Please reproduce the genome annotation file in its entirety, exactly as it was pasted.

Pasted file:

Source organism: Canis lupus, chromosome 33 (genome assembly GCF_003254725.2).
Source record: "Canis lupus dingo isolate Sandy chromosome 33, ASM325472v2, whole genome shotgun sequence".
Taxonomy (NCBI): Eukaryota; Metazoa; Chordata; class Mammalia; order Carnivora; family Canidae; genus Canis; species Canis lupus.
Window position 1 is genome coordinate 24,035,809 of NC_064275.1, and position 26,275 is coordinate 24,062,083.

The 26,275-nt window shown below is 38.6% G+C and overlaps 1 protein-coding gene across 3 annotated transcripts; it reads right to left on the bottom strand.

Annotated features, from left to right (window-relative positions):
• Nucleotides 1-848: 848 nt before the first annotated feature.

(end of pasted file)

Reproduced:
Source organism: Canis lupus, chromosome 33 (genome assembly GCF_003254725.2).
Source record: "Canis lupus dingo isolate Sandy chromosome 33, ASM325472v2, whole genome shotgun sequence".
Taxonomy (NCBI): Eukaryota; Metazoa; Chordata; class Mammalia; order Carnivora; family Canidae; genus Canis; species Canis lupus.
Window position 1 is genome coordinate 24,035,809 of NC_064275.1, and position 26,275 is coordinate 24,062,083.

The 26,275-nt window shown below is 38.6% G+C and overlaps 1 protein-coding gene across 3 annotated transcripts; it reads right to left on the bottom strand.

Annotated features, from left to right (window-relative positions):
• Nucleotides 1-848: 848 nt before the first annotated feature.